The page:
£35 - 40k + Benefits: Guru Careers: We are seeking a Software Developer (JavaS...

SThree: Trainee Recruitment Consultant / Resourcer

£18000 - £23000 per annum + Commission: SThree: As a Trainee Recruitment Consu...

Ashdown Group: UI Developer - (UI, HTML, CSS, JavaScript, AngularJS)

£25000 - £40000 per annum: Ashdown Group: UI Developer - (UI, JavaScript, HTML...

Day In a Page

Read Next
Yvette Cooper campaigning in London at the launch of Labour’s women’s manifesto  

I want the Labour Party to lead a revolution in family support

Yvette Cooper
Liz Kendall  

Labour leadership contest: 'Moderniser' is just a vague and overused label

Steve Richards
Abuse - and the hell that came afterwards

Abuse - and the hell that follows

James Rhodes on the extraordinary legal battle to publish his memoir
Why we need a 'tranquility map' of England, according to campaigners

It's oh so quiet!

The case for a 'tranquility map' of England
'Timeless fashion': It may be a paradox, but the industry loves it

'Timeless fashion'

It may be a paradox, but the industry loves it
If the West needs a bridge to the 'moderates' inside Isis, maybe we could have done with Osama bin Laden staying alive after all

Could have done with Osama bin Laden staying alive?

Robert Fisk on the Fountainheads of World Evil in 2011 - and 2015
New exhibition celebrates the evolution of swimwear

Evolution of swimwear

From bathing dresses in the twenties to modern bikinis
Sun, sex and an anthropological study: One British academic's summer of hell in Magaluf

Sun, sex and an anthropological study

One academic’s summer of hell in Magaluf
From Shakespeare to Rising Damp... to Vicious

Frances de la Tour's 50-year triumph

'Rising Damp' brought De la Tour such recognition that she could be forgiven if she'd never been able to move on. But at 70, she continues to flourish - and to beguile
'That Whitsun, I was late getting away...'

Ian McMillan on the Whitsun Weddings

This weekend is Whitsun, and while the festival may no longer resonate, Larkin's best-loved poem, lives on - along with the train journey at the heart of it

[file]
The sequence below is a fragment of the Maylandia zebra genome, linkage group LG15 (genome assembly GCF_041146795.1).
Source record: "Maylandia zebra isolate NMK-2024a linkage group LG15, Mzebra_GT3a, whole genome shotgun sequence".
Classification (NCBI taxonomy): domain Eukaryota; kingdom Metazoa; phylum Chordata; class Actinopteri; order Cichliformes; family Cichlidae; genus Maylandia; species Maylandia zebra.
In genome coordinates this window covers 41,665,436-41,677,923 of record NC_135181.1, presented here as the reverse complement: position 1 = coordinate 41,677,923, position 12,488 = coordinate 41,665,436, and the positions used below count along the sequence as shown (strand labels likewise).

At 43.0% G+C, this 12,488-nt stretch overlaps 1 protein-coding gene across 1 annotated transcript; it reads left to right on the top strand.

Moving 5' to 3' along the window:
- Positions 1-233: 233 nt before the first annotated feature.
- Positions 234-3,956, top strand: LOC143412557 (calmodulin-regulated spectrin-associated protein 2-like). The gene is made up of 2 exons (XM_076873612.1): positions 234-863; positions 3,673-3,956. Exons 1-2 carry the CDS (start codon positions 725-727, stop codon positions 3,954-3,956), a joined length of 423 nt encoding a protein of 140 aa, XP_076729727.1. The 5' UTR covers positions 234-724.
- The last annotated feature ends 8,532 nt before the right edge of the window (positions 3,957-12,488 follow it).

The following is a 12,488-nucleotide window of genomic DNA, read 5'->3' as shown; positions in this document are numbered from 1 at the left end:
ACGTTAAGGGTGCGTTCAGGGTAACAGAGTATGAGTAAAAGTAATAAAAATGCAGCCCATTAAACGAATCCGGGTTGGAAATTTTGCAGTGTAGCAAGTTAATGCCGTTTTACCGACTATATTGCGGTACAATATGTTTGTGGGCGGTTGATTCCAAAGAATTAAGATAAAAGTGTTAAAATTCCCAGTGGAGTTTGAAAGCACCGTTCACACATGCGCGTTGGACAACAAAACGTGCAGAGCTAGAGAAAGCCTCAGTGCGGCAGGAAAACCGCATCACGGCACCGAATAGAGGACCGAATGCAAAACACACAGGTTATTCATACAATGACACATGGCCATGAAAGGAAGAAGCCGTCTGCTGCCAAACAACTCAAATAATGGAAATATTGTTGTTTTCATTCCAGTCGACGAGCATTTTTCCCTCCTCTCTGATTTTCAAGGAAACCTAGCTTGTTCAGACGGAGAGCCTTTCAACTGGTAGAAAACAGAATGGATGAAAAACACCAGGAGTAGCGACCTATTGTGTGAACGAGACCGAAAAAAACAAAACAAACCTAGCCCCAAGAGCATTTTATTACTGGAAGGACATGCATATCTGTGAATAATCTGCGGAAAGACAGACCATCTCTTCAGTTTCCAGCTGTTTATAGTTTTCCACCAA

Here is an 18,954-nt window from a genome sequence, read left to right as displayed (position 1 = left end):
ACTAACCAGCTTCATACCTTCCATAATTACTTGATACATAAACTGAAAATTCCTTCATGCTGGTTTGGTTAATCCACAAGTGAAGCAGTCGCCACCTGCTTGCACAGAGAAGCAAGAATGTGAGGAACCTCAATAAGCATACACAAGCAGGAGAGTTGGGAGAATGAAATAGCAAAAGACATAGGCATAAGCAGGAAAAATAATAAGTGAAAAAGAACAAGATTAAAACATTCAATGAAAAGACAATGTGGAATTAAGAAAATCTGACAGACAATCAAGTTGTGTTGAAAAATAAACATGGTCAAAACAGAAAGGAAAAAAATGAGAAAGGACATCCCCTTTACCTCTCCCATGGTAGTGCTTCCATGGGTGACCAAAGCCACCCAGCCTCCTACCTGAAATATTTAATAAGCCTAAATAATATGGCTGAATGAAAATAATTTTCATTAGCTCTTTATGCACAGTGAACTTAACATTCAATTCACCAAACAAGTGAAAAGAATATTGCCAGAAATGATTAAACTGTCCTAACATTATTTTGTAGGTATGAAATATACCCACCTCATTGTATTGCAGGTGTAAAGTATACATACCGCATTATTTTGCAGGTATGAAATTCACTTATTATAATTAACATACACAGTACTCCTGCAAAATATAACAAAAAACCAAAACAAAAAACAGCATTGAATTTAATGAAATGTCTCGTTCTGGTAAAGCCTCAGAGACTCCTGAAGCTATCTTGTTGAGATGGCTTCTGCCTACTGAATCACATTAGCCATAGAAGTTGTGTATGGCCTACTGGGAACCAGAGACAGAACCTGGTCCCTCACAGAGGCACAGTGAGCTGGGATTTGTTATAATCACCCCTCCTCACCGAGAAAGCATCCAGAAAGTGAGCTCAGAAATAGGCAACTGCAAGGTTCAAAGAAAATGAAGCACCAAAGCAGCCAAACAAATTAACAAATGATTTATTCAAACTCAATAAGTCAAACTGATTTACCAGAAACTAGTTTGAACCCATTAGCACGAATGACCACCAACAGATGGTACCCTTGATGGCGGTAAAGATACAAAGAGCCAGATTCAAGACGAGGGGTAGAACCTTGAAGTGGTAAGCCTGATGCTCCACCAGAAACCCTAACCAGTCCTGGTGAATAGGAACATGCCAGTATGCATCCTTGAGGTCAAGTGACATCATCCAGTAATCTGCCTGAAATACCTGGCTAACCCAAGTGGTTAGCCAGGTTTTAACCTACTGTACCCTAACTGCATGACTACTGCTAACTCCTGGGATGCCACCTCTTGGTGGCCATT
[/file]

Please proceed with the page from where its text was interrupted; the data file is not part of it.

Kathryn Williams explores the works and influences of Sylvia Plath in a new light

Songs from the bell jar

Kathryn Williams explores the works and influences of Sylvia Plath
How one man's day in high heels showed him that Cannes must change its 'no flats' policy

One man's day in high heels

...showed him that Cannes must change its 'flats' policy
Is a quiet crusade to reform executive pay bearing fruit?

Is a quiet crusade to reform executive pay bearing fruit?

Dominic Rossi of Fidelity says his pressure on business to control rewards is working. But why aren’t other fund managers helping?
The King David Hotel gives precious work to Palestinians - unless peace talks are on

King David Hotel: Palestinians not included

The King David is special to Jerusalem. Nick Kochan checked in and discovered it has some special arrangements, too
More people moving from Australia to New Zealand than in the other direction for first time in 24 years

End of the Aussie brain drain

More people moving from Australia to New Zealand than in the other direction for first time in 24 years
Meditation is touted as a cure for mental instability but can it actually be bad for you?

Can meditation be bad for you?

Researching a mass murder, Dr Miguel Farias discovered that, far from bringing inner peace, meditation can leave devotees in pieces
Eurovision 2015: Australians will be cheering on their first-ever entrant this Saturday

Australia's first-ever Eurovision entrant

Australia, a nation of kitsch-worshippers, has always loved the Eurovision Song Contest. Maggie Alderson says it'll fit in fine